• Fig. 4 depicts steps of one method to operate this device. In step 66, the device (including the elongate members (18, 20)) are delivered to the body vessel 12 at or adjacent the treatment site. In other words, the device is positioned in the body vessel. Blood flow 14 will flow around the device as the device is operated to create an electrical field. In step 67, the generated field will start to ablate the vessel wall, forming occlusion 22. The device can be optionally proximally retracted a short distance as the occlusion forms.
  • In step 68, the occlusion 22 can fully occlude the body vessel. In other words, the device is operated to transmit energy to the body vessel. In step 69, the device may be withdrawn from the treatment site such that the occlusion 22 remains intact. Through this method, the device ablates or occludes the body vessel, forming an occlusion to isolate diseased tissue, organs, tumors, and the like.
  • FEATURE COMBINATIONS
  • The following feature combinations assist in understanding this disclosure. The device includes a first elongate member having a proximal end and extending to a distal end, defining a longitudinal axis A. The distal end is atraumatic and includes a first conductive element. The device also includes a second elongate member having a first end adjacent the proximal end and extending to a second end proximal the distal end. The second end is also atraumatic and includes a second conductive element such that the second conductive element is longitudinally offset and radially spaced from the first conductive element. This longitudinally offset and radially spaced geometry creates a space or separation volume within the body vessel through which the energy generated by the device is transmitted to the surrounding blood, vessel wall, and other body vessel anatomy to cause ablation.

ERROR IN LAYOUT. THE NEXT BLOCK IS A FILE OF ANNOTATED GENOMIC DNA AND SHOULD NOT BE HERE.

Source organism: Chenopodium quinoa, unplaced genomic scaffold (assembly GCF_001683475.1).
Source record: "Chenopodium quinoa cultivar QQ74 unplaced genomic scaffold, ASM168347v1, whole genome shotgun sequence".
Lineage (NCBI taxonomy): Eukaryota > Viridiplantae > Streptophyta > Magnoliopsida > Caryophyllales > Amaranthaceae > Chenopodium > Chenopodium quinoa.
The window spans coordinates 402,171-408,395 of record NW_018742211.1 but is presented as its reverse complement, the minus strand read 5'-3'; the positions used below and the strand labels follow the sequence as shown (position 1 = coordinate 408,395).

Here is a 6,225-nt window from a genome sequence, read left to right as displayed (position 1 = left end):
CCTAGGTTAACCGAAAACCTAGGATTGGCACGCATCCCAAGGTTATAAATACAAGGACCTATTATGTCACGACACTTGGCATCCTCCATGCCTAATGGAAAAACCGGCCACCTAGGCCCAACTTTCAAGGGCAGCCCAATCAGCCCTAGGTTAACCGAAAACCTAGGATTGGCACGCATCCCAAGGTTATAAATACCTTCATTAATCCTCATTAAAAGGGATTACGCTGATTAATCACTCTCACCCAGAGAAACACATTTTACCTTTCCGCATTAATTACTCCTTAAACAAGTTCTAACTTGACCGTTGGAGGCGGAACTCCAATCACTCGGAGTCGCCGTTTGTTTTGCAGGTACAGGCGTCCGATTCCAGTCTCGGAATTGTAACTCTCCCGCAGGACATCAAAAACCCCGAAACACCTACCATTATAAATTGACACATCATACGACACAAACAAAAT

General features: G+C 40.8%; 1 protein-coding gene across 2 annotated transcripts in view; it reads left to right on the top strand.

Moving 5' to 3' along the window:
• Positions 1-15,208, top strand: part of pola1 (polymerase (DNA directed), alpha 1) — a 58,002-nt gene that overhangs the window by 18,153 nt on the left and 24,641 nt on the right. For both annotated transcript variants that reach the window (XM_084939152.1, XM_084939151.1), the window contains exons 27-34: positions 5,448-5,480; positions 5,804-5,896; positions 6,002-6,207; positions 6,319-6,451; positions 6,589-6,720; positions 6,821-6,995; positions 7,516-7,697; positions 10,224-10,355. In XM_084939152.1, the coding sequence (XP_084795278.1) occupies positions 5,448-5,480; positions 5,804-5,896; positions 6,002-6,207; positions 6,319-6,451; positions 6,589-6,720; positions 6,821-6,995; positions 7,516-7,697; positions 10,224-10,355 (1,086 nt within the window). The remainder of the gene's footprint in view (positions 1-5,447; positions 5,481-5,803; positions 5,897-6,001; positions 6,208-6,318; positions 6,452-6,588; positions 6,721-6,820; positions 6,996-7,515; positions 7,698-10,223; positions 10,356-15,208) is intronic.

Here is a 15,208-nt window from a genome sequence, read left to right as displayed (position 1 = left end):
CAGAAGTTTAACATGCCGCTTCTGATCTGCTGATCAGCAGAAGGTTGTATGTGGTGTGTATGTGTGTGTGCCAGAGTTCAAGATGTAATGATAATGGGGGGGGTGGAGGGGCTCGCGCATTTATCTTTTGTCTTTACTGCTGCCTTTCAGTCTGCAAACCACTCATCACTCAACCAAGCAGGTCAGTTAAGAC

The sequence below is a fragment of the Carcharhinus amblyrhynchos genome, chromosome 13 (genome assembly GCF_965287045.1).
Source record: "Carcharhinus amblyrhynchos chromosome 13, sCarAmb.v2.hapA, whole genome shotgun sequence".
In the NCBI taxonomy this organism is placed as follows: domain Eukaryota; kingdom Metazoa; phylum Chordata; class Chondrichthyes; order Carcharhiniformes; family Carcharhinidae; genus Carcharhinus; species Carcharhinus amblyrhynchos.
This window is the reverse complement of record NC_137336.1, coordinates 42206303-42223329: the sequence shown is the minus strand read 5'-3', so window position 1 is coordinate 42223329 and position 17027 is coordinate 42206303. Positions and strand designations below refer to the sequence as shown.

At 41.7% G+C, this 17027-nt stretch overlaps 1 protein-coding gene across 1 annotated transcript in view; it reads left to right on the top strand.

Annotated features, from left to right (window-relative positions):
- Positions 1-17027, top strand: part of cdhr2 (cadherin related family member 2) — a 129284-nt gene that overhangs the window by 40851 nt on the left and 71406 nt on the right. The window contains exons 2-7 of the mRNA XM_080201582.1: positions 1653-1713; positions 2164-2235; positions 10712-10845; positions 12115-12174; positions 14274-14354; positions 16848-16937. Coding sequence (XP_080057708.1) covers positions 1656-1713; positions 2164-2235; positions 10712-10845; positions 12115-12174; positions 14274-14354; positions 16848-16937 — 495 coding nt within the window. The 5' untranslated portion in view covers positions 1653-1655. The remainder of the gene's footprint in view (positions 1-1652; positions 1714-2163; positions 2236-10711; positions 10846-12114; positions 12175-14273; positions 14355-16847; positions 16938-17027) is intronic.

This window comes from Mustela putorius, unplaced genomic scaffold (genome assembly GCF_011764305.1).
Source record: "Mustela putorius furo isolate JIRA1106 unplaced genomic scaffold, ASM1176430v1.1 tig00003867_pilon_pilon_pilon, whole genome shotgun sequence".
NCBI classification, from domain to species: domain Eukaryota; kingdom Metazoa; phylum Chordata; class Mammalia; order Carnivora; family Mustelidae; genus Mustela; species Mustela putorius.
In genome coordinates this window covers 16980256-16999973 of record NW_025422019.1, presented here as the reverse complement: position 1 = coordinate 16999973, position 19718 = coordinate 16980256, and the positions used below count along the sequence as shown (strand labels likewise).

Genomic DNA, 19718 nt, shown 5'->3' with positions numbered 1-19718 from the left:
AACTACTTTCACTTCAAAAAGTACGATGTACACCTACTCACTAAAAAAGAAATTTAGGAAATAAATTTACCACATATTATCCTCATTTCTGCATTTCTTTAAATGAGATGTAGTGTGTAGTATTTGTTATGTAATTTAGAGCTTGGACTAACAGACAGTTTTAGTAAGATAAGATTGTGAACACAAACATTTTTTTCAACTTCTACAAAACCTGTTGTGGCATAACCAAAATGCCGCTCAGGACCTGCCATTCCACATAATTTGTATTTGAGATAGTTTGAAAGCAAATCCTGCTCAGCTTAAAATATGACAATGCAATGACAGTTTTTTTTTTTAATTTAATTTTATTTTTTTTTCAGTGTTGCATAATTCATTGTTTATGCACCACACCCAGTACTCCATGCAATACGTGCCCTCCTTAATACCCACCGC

• The device also includes a control unit operatively coupled to the first and second conductive elements. The control unit and the first and second conductive elements form an electrical circuit such that the control unit actuates the device to transmit energy through the separate volume and to the body vessel to cause ablation and/or occlude the vessel.
  • Additionally or alternatively to the above combination(s), the device can optionally include an outer sheath having a first sheath end adjacent the proximal end and a second sheath end adjacent the distal end, the outer sheath extending from the first sheath end to the second sheath end and forming a lumen therethrough, the first and second conductive elements being slidably disposed in the lumen.